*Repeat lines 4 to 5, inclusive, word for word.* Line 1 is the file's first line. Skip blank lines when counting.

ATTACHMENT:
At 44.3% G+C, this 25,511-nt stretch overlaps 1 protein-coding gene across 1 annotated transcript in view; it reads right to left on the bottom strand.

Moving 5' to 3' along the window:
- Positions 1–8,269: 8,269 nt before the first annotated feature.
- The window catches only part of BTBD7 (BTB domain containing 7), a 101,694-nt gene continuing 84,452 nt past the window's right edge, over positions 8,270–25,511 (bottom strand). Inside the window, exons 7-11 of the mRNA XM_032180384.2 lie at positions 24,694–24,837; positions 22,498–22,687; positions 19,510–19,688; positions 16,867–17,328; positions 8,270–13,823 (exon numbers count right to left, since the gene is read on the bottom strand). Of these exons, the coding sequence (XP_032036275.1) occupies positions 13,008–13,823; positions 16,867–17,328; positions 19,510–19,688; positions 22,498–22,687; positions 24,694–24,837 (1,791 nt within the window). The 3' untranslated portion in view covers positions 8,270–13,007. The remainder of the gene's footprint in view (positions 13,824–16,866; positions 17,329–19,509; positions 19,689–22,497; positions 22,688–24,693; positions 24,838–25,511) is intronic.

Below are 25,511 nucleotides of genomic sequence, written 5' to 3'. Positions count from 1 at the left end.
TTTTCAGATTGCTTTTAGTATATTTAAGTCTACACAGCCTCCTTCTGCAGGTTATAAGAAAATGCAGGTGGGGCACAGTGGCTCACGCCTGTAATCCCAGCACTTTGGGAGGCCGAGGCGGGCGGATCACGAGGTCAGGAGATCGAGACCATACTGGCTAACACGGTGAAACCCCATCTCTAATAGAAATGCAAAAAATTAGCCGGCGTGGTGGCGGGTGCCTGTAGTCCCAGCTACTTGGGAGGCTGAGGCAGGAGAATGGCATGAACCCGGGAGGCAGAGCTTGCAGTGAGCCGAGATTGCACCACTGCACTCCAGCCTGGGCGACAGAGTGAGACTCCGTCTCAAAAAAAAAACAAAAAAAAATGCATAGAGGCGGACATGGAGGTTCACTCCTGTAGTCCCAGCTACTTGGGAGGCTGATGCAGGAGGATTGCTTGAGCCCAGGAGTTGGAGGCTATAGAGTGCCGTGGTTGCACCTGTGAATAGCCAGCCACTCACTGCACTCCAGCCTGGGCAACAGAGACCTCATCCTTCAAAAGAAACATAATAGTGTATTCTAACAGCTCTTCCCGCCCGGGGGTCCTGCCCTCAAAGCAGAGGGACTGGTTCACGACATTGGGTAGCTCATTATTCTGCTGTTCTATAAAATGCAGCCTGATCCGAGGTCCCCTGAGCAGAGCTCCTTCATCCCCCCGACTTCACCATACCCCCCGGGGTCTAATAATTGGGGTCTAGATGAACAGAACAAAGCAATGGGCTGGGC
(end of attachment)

- The window catches only part of BTBD7 (BTB domain containing 7), a 101,694-nt gene continuing 84,452 nt past the window's right edge, over positions 8,270–25,511 (bottom strand). Inside the window, exons 7-11 of the mRNA XM_032180384.2 lie at positions 24,694–24,837; positions 22,498–22,687; positions 19,510–19,688; positions 16,867–17,328; positions 8,270–13,823 (exon numbers count right to left, since the gene is read on the bottom strand). Of these exons, the coding sequence (XP_032036275.1) occupies positions 13,008–13,823; positions 16,867–17,328; positions 19,510–19,688; positions 22,498–22,687; positions 24,694–24,837 (1,791 nt within the window). The 3' untranslated portion in view covers positions 8,270–13,007. The remainder of the gene's footprint in view (positions 13,824–16,866; positions 17,329–19,509; positions 19,689–22,497; positions 22,688–24,693; positions 24,838–25,511) is intronic.

Below are 25,511 nucleotides of genomic sequence, written 5' to 3'. Positions count from 1 at the left end.